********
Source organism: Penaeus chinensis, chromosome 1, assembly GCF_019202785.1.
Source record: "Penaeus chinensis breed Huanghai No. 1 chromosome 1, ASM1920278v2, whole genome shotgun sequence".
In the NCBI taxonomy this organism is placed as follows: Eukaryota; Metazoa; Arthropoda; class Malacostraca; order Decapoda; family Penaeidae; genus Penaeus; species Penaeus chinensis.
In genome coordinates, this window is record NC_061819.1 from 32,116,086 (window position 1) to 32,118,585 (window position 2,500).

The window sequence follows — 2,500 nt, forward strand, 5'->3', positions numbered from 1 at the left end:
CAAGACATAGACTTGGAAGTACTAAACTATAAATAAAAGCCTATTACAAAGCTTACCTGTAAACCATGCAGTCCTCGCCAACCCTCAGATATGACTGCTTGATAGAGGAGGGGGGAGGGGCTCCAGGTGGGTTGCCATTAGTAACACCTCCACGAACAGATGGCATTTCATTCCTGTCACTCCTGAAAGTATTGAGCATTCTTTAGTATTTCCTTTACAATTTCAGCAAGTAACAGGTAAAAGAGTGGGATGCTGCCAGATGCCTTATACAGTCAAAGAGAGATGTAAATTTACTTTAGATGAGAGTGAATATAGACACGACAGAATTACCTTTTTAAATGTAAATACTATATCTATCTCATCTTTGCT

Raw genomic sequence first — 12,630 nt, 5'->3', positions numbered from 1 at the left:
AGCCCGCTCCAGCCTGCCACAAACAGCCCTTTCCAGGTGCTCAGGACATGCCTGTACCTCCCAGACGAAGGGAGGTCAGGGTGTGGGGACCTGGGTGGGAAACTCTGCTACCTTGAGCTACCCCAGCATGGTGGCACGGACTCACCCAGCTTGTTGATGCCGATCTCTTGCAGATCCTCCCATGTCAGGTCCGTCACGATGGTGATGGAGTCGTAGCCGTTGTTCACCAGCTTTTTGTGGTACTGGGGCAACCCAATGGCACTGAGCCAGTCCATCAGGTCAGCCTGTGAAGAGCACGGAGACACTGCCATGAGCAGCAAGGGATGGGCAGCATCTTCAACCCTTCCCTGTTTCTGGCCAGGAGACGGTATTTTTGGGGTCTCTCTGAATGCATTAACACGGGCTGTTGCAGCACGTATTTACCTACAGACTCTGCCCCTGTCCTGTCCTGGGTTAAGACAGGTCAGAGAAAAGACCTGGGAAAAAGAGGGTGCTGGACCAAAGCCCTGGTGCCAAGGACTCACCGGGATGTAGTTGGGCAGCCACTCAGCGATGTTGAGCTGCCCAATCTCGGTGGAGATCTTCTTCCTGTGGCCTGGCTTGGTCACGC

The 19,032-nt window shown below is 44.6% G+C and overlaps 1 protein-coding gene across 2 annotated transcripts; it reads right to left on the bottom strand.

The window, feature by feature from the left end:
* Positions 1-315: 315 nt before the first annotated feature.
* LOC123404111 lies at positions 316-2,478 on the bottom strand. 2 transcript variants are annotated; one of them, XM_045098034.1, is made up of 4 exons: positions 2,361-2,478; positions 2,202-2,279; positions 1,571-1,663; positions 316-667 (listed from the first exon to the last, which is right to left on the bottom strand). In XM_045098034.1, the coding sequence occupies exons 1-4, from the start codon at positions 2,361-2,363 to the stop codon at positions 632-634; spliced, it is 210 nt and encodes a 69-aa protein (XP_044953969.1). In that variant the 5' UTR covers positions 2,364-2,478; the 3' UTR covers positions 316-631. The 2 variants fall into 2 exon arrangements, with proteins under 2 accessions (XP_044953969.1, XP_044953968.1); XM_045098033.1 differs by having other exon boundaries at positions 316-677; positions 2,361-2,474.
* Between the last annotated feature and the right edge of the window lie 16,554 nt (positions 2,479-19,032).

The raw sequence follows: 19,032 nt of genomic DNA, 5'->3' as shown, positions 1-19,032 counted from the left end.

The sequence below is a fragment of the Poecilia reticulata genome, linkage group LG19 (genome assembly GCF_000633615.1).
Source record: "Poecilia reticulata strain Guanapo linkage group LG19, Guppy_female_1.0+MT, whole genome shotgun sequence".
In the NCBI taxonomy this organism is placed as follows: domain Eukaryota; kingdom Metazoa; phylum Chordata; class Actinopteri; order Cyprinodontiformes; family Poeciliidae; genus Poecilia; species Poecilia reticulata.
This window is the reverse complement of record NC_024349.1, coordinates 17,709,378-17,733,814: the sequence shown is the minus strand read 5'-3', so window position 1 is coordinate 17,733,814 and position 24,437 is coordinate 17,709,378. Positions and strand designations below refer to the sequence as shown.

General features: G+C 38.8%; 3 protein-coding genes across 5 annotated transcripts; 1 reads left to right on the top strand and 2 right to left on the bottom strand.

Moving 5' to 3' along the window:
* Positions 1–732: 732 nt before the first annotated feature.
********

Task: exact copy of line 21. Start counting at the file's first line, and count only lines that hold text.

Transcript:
* Positions 1–732: 732 nt before the first annotated feature.